As China’s economy slows, humbled Alibaba has reported the lowest rate of sales growth in its history. The gargantuan e-commerce company’s annual online consumer binge, the so-called “Singles Day”, (which actually lasts for 11 days) has just ended. Sales were up by 8.5 per cent but far below the 26 per cent that was achieved in 2020 despite (or perhaps because of) the Covid-19 pandemic. Analysts had forecast a 12 per cent increase, but their expectations were not realised. Alibaba’s frenetic Singles Day advertising hype usually instigates a buying frenzy but the company is much subdued after coming under the basilisk stare of the Politburo, the unexplained and, as it turned out, temporary disappearance of Jack Ma, the once-Tiggerish founder of Alibaba, after he gave an ill-judged public speech criticising China’s financial system, and, after many years of a light-touch, laissez-faire approach, the sudden imposition of restrictive new regulations on the PRC’s social media and e-companies. The lower than forecast sales figures are, at least in part, the result of an editorial polemic published in the state-owned “Securities Daily” newspaper which castigated technology companies for “worshipping turnover”, “pursuing unsustainable sales”, “inextricable links to chaos”, “poor quality of service” and an ethos “incompatible with China’s new path to economic and social development.” Oof! Pick the bones out of that. Meanwhile, regulators have consistently attacked Alibaba and other platforms for relentlessly spamming consumers with advertising, limiting choice and offering fake discounts. No wonder growth is on the wane. Alibaba’s new tack is that it has leaned to be socially responsible, is compliant to all regulations and fully behind China’s political leaders and the total legitimacy of the Chinese Communist Party (CCP). The news came as president Xi Jinping further tightened his grip on power after the CCP voted through an “historical resolution of decisive significance” recognising the “achievements and transformation” China has made under his leadership, which is no longer subject to any limits on his term of office. No wonder Tigger is down in the thistle patch having a plain lunch with Eeyore.
T-Mobile is now the fastest 5G network in the US. So says the latest report from RootMetrics, the crowdsourced mobile network performance and testing company. T-Mobile also moves into first place in terms of availability. RootMetrics tests 125 of the most populated metropolitan markets in the US twice annually and the November 2021 report show that during the second half of this year the race to provide the best 5G availability, speed and reliability remains very tight with AT&T and Verizon in very close contention and behind T-Mobile in just the key metrics of speed and availability. When it comes to reliability, differences are so slight that it is not possible to call one or the other the winner so AT&T and Verizon are tied in first place on that measure. The new scorecard shows that in addition to increasing its 5G median download speeds T-Mobile was also the only US mobile telco delivering a median download speed in excess of100 Mbps in any of the cities surveyed. T-Mobile’s 5G subscribers living in Kansas City do best of all, enjoying a 5G median s download speed of 273.3 Mbps. The report also points out that C-band 5G technology has the potential to level the playing field in terms of 5G speeds but AT&T and Verizon have been forced to postpone their deployment of the technology because the US Federal Aviation Administration (FAA) is investigating reports that use of C-band 5G spectrum can interfere with altimeters and other flight deck instrumentation on civil aircraft. Experiments to prove or disprove the allegations are ongoing.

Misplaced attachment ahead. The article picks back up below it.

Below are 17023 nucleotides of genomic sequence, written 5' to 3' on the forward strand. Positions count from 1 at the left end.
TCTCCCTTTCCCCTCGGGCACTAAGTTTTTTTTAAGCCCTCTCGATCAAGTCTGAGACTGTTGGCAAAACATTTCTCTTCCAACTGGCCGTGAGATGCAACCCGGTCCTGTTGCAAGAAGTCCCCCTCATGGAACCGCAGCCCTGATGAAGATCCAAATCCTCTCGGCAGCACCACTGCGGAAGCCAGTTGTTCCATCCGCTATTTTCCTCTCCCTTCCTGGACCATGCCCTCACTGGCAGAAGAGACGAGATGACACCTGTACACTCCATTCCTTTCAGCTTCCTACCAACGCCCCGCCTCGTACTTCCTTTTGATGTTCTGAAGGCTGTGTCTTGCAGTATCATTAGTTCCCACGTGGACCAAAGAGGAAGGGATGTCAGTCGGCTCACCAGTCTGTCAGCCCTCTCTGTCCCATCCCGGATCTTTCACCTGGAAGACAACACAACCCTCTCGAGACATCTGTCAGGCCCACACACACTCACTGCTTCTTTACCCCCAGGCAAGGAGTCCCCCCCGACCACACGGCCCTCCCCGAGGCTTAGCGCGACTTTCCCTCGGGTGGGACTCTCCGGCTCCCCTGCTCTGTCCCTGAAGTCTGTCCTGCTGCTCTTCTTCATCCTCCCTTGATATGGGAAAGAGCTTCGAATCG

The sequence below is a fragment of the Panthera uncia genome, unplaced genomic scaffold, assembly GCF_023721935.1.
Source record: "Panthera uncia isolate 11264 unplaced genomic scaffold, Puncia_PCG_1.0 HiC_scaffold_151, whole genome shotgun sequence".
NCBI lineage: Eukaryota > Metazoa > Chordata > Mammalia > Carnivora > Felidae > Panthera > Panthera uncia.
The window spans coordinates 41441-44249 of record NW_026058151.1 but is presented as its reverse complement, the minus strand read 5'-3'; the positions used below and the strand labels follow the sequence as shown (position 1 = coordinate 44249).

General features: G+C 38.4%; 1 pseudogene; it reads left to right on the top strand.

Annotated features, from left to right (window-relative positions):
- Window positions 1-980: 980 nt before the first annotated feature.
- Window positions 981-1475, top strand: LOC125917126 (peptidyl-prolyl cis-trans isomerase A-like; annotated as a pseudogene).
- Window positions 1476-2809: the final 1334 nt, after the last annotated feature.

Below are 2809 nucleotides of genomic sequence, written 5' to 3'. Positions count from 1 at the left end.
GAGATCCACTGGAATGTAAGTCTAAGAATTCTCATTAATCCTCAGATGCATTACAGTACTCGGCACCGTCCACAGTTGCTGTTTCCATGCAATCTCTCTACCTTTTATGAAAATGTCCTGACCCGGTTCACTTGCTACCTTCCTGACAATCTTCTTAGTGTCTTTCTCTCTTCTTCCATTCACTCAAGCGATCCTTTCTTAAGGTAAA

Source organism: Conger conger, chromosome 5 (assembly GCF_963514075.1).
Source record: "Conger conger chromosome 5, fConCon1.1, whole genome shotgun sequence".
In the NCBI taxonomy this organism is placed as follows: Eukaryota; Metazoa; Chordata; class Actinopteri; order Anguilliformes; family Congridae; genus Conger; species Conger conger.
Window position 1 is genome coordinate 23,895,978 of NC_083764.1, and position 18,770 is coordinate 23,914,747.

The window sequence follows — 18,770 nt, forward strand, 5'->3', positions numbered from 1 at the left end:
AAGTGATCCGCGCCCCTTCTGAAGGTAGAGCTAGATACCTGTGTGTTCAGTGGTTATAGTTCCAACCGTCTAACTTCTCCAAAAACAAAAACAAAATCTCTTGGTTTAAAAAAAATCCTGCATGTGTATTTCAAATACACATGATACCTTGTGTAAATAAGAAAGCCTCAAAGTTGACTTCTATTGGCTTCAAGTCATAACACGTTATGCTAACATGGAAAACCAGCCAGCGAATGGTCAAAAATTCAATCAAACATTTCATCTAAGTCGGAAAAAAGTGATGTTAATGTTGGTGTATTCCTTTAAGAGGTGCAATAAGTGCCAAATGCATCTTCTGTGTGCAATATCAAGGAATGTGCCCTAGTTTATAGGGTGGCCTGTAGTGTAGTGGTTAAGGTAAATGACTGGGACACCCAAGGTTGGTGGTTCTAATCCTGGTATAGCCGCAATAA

The UK may have left the EU various European agencies and research bodies but is suddenly very keen to get its feet under a particular table in Geneva. Switzerland. A Conservative Member of Parliament since 2015, Christopher Ian Brian Mynott Philp (who’s website carries the immortal tagline, “Working Hard for Croyden South”) is a government junior minister for Technology and the Digital Economy spearheading the UK’s campaign to gain a council seat at the International Telecommunications Union (ITU). Submitting the British application to Houlin Zhao, Secretary-General of the ITU, Mr. Philp said, “We are delighted to be launching our manifesto today as part of our bid for a seat at the International Telecommunication Union’s governing council. ITU’s mission to connect the world has never been more important and we share its ambition to tackle the sector’s biggest challenges, such as closing the digital divide. The UK, with its thriving tech sector and world-leading academic expertise, has a great deal to offer.” As a council member the UK’s three main aims would be “to promote a collaborative ITU which fosters international cooperation, consensus-building and sharing of best practices.” It already does that. Secondly, ‘We would help the ITU to work effectively for all its members, including by increasing worldwide connectivity and bridging the digital divide.” The ITU already does that too. Thirdly, “We would support the ITU to be respected in the multilateral system as a well-run organisation that delivers its vital mission of championing development issues, developing high quality technical standards and efficiently allocating radio spectrum.” The ITU already is that, already does that and has done so since it was founded in 1865. Earlier in the year when the notion of Britain going for a place on the council was first mooted, John Whittingdale MP said, “The UK has been heavily engaged in the work of the ITU since the age of the telegraph, but now we are running for a seat at the council so that we can champion the innovation of tomorrow across the globe and use it to tackle the world’s biggest challenges.” So, there’s the public reasoning, and now we know. It’s all very “Me too” and not very compelling. The election will be held in the first week of the ITU’s Plenipotentiary Conference at the end of September 2022.